A ‘just-add-water’ kit to make instant drugs and vaccines could fix health care access in rural areas
Soon, getting medical assistance to rural areas—where half of the world’s population still lives—won’t be hindered by power outages anymore.
In developing countries (where the majority of the world’s rural residents live), infrastructure is weak, there is a dearth of qualified medical personnel, and resources like electricity are low or sporadically available. As a result, medical supplies often don’t reach remote areas, or if they do, there’s often no functioning refrigerator to store them in. One solution would be to find a cheap way to produce those supplies on the spot.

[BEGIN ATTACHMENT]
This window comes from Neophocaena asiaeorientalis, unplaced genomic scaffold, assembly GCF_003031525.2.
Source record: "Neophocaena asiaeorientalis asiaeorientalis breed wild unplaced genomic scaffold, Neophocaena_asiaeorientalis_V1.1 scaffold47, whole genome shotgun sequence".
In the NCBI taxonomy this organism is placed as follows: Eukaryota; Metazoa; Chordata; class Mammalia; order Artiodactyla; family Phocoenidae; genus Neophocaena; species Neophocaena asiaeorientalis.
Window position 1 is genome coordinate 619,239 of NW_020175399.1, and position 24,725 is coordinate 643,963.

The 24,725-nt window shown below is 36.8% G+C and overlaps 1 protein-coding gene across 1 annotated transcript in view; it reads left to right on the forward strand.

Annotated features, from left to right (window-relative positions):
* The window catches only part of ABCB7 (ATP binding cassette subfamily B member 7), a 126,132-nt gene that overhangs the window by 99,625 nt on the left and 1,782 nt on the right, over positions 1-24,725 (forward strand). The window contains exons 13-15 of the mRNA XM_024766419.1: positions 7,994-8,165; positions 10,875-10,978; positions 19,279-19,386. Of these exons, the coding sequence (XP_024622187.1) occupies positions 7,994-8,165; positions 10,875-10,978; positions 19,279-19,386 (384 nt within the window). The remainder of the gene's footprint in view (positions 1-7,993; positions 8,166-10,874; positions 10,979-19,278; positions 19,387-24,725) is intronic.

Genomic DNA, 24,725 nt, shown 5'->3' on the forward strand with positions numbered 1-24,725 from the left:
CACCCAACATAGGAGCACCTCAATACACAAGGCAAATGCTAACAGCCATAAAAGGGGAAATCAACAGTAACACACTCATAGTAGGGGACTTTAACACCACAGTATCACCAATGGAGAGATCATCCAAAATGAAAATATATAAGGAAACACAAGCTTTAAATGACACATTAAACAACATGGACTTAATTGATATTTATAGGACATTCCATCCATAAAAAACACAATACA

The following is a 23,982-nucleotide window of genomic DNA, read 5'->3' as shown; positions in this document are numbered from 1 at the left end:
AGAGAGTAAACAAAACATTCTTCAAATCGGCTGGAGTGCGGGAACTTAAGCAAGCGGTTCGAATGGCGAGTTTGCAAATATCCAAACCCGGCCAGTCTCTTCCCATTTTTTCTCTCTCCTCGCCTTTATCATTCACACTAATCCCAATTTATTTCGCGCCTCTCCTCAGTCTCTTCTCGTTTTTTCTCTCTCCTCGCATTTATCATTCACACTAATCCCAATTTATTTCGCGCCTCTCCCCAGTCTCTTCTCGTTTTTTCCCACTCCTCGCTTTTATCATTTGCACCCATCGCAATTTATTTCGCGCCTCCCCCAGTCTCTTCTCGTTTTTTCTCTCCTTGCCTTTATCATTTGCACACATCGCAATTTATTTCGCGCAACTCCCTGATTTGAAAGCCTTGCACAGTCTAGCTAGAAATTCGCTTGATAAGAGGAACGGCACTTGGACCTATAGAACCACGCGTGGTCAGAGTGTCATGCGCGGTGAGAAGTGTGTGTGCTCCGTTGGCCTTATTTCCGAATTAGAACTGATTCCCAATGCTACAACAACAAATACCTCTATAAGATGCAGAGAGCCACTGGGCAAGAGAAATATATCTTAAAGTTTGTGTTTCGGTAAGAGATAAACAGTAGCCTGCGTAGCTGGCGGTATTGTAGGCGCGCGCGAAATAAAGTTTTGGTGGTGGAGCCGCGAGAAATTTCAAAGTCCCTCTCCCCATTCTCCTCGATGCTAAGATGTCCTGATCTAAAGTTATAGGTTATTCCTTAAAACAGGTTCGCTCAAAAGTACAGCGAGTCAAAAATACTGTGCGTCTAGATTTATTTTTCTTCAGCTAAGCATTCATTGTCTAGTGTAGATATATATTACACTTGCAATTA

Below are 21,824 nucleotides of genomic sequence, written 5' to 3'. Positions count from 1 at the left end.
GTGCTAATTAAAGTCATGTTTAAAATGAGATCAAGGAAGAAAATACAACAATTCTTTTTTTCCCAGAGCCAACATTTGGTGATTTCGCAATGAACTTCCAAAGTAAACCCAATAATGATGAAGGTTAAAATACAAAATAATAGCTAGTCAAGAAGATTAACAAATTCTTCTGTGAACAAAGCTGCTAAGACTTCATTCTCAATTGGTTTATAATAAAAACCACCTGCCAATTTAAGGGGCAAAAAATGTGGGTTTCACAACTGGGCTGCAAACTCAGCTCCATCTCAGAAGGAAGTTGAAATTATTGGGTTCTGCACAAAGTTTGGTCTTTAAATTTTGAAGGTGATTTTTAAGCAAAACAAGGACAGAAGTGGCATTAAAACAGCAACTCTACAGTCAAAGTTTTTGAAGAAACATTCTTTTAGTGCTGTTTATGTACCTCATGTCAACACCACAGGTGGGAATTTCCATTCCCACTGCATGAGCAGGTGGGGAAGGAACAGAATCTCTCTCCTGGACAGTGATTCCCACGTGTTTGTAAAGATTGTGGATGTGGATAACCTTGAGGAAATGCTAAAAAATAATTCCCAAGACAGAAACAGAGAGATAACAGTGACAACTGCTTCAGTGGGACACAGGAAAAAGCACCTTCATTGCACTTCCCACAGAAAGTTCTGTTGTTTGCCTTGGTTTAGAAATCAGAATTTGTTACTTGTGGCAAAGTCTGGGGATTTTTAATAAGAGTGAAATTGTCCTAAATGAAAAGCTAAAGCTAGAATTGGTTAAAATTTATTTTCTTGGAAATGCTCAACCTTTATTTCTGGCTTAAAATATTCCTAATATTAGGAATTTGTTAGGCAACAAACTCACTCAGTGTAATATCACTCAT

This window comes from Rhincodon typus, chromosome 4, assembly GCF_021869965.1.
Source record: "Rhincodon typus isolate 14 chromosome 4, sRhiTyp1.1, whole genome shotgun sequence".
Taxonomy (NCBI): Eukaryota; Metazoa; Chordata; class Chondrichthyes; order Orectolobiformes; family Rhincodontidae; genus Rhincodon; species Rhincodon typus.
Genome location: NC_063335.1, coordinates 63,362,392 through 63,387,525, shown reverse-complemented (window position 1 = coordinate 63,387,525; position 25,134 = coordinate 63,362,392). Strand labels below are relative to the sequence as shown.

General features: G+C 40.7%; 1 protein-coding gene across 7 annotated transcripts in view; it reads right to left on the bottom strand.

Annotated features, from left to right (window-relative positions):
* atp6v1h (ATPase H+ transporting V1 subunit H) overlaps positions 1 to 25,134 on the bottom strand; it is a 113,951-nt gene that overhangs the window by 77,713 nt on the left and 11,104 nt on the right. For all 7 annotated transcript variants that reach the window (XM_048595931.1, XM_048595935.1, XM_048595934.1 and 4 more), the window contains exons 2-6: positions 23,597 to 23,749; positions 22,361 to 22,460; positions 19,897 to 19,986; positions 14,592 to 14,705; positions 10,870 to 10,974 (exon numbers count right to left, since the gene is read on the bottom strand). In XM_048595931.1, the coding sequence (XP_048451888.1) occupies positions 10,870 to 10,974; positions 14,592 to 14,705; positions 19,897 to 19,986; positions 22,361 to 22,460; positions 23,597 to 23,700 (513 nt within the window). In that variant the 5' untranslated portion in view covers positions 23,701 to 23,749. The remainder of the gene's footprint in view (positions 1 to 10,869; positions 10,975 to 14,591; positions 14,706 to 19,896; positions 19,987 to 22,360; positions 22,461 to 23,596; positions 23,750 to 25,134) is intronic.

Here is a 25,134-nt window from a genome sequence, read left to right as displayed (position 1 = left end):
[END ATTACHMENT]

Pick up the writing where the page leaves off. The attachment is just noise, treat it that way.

A team of researchers at University of Toronto and Harvard University’s Wyss Institute for Biologically Inspired Engineering are working on just that. They are pioneering a technology that could allow people with minimal training to produce a broad range of medication, including diagnostic tools, vaccines, and drugs, anywhere in the world.
- Health Care